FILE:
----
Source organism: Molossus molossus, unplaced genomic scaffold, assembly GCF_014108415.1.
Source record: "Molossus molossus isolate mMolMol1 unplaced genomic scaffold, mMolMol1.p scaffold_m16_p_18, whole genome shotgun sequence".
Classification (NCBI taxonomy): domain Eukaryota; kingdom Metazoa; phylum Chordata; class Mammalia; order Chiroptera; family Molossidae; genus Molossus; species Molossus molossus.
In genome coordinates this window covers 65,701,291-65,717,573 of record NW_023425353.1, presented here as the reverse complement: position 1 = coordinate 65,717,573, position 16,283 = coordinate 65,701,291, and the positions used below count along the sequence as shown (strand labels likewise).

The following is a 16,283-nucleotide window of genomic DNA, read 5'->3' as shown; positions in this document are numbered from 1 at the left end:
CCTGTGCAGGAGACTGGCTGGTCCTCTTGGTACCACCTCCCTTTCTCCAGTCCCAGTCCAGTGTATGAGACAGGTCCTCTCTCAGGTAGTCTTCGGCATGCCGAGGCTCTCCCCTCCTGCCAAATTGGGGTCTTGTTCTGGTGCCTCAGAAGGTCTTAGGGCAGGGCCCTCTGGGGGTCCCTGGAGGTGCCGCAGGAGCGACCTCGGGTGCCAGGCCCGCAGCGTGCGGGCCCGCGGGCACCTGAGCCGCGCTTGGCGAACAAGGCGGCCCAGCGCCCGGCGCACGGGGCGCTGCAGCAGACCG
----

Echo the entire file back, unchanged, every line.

Source organism: Molossus molossus, unplaced genomic scaffold, assembly GCF_014108415.1.
Source record: "Molossus molossus isolate mMolMol1 unplaced genomic scaffold, mMolMol1.p scaffold_m16_p_18, whole genome shotgun sequence".
Classification (NCBI taxonomy): domain Eukaryota; kingdom Metazoa; phylum Chordata; class Mammalia; order Chiroptera; family Molossidae; genus Molossus; species Molossus molossus.
In genome coordinates this window covers 65,701,291-65,717,573 of record NW_023425353.1, presented here as the reverse complement: position 1 = coordinate 65,717,573, position 16,283 = coordinate 65,701,291, and the positions used below count along the sequence as shown (strand labels likewise).

The following is a 16,283-nucleotide window of genomic DNA, read 5'->3' as shown; positions in this document are numbered from 1 at the left end:
CCTGTGCAGGAGACTGGCTGGTCCTCTTGGTACCACCTCCCTTTCTCCAGTCCCAGTCCAGTGTATGAGACAGGTCCTCTCTCAGGTAGTCTTCGGCATGCCGAGGCTCTCCCCTCCTGCCAAATTGGGGTCTTGTTCTGGTGCCTCAGAAGGTCTTAGGGCAGGGCCCTCTGGGGGTCCCTGGAGGTGCCGCAGGAGCGACCTCGGGTGCCAGGCCCGCAGCGTGCGGGCCCGCGGGCACCTGAGCCGCGCTTGGCGAACAAGGCGGCCCAGCGCCCGGCGCACGGGGCGCTGCAGCAGACCG